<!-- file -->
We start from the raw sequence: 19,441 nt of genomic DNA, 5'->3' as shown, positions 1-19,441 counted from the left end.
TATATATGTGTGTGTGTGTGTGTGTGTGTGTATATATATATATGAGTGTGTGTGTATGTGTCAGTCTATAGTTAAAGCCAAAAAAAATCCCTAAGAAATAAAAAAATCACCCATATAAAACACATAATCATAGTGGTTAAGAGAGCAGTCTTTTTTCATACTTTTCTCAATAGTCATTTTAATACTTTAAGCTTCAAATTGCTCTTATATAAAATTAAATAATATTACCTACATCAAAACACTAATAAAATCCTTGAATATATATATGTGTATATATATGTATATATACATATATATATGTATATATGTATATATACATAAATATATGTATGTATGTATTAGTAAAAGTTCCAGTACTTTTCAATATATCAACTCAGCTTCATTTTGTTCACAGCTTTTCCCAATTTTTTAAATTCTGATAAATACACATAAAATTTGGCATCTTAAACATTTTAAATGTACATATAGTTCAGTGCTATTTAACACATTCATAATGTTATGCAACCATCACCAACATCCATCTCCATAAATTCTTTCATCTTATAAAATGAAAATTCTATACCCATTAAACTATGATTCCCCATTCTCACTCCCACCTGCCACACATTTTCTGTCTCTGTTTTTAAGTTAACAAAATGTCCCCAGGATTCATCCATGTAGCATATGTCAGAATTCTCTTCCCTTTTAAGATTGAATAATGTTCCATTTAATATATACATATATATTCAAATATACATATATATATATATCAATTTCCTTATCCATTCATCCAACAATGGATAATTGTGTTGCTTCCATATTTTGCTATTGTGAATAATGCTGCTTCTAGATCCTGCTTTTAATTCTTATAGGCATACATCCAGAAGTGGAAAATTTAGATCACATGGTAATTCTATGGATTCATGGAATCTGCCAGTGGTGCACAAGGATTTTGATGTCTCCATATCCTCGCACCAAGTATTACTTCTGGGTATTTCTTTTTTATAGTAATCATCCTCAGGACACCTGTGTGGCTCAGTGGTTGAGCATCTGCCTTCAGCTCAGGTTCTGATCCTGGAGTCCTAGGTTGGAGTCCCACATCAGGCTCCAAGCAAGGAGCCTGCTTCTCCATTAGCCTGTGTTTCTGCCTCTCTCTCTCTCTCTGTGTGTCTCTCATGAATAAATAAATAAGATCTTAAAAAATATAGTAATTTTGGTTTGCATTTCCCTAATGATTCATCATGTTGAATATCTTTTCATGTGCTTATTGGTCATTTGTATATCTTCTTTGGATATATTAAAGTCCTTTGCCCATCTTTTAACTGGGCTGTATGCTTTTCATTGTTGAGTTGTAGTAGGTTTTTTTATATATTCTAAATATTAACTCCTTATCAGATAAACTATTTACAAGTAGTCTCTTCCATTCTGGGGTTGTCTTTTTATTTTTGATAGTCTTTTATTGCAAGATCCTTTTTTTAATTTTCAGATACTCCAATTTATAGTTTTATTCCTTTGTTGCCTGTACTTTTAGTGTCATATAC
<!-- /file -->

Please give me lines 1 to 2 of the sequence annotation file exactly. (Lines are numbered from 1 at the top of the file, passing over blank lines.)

We start from the raw sequence: 19,441 nt of genomic DNA, 5'->3' as shown, positions 1-19,441 counted from the left end.
TATATATGTGTGTGTGTGTGTGTGTGTGTGTATATATATATATGAGTGTGTGTGTATGTGTCAGTCTATAGTTAAAGCCAAAAAAAATCCCTAAGAAATAAAAAAATCACCCATATAAAACACATAATCATAGTGGTTAAGAGAGCAGTCTTTTTTCATACTTTTCTCAATAGTCATTTTAATACTTTAAGCTTCAAATTGCTCTTATATAAAATTAAATAATATTACCTACATCAAAACACTAATAAAATCCTTGAATATATATATGTGTATATATATGTATATATACATATATATATGTATATATGTATATATACATAAATATATGTATGTATGTATTAGTAAAAGTTCCAGTACTTTTCAATATATCAACTCAGCTTCATTTTGTTCACAGCTTTTCCCAATTTTTTAAATTCTGATAAATACACATAAAATTTGGCATCTTAAACATTTTAAATGTACATATAGTTCAGTGCTATTTAACACATTCATAATGTTATGCAACCATCACCAACATCCATCTCCATAAATTCTTTCATCTTATAAAATGAAAATTCTATACCCATTAAACTATGATTCCCCATTCTCACTCCCACCTGCCACACATTTTCTGTCTCTGTTTTTAAGTTAACAAAATGTCCCCAGGATTCATCCATGTAGCATATGTCAGAATTCTCTTCCCTTTTAAGATTGAATAATGTTCCATTTAATATATACATATATATTCAAATATACATATATATATATATCAATTTCCTTATCCATTCATCCAACAATGGATAATTGTGTTGCTTCCATATTTTGCTATTGTGAATAATGCTGCTTCTAGATCCTGCTTTTAATTCTTATAGGCATACATCCAGAAGTGGAAAATTTAGATCACATGGTAATTCTATGGATTCATGGAATCTGCCAGTGGTGCACAAGGATTTTGATGTCTCCATATCCTCGCACCAAGTATTACTTCTGGGTATTTCTTTTTTATAGTAATCATCCTCAGGACACCTGTGTGGCTCAGTGGTTGAGCATCTGCCTTCAGCTCAGGTTCTGATCCTGGAGTCCTAGGTTGGAGTCCCACATCAGGCTCCAAGCAAGGAGCCTGCTTCTCCATTAGCCTGTGTTTCTGCCTCTCTCTCTCTCTCTGTGTGTCTCTCATGAATAAATAAATAAGATCTTAAAAAATATAGTAATTTTGGTTTGCATTTCCCTAATGATTCATCATGTTGAATATCTTTTCATGTGCTTATTGGTCATTTGTATATCTTCTTTGGATATATTAAAGTCCTTTGCCCATCTTTTAACTGGGCTGTATGCTTTTCATTGTTGAGTTGTAGTAGGTTTTTTTATATATTCTAAATATTAACTCCTTATCAGATAAACTATTTACAAGTAGTCTCTTCCATTCTGGGGTTGTCTTTTTATTTTTGATAGTCTTTTATTGCAAGATCCTTTTTTTAATTTTCAGATACTCCAATTTATAGTTTTATTCCTTTGTTGCCTGTACTTTTAGTGTCATATAC